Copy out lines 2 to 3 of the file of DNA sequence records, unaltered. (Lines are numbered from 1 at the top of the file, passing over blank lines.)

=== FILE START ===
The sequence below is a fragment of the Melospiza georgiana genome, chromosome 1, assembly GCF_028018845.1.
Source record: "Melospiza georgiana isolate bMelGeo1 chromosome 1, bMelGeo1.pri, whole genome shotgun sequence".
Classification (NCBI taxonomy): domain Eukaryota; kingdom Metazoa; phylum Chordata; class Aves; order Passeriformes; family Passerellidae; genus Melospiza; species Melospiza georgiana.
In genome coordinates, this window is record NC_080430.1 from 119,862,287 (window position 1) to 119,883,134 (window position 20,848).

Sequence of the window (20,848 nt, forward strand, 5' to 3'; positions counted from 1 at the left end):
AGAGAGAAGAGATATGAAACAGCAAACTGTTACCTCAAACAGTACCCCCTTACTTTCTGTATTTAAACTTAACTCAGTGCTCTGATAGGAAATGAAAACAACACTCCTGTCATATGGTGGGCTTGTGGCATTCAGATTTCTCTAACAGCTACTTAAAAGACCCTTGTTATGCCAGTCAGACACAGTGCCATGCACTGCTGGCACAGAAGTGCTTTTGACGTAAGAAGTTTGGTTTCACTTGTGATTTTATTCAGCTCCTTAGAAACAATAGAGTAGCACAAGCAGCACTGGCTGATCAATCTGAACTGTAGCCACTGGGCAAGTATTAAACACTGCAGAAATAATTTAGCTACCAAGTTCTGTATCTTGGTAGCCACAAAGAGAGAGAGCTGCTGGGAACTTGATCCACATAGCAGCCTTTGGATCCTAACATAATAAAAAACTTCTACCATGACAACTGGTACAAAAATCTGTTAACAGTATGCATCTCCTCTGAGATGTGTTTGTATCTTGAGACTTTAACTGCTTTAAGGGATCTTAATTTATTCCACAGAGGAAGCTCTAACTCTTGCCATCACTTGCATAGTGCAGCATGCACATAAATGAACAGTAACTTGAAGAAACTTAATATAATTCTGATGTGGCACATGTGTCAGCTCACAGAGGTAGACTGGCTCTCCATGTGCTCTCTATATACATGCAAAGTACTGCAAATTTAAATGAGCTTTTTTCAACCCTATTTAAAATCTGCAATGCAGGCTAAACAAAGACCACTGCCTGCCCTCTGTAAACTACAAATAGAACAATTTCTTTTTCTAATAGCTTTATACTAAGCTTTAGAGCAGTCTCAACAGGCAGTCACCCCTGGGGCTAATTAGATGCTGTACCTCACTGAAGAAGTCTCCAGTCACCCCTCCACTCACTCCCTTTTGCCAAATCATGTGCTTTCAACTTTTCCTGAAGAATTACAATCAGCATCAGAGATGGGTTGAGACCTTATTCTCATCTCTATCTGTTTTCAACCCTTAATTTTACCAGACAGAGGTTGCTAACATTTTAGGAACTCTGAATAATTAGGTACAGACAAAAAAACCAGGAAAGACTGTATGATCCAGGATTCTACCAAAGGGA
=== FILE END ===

Source record: "Melospiza georgiana isolate bMelGeo1 chromosome 1, bMelGeo1.pri, whole genome shotgun sequence".
Classification (NCBI taxonomy): domain Eukaryota; kingdom Metazoa; phylum Chordata; class Aves; order Passeriformes; family Passerellidae; genus Melospiza; species Melospiza georgiana.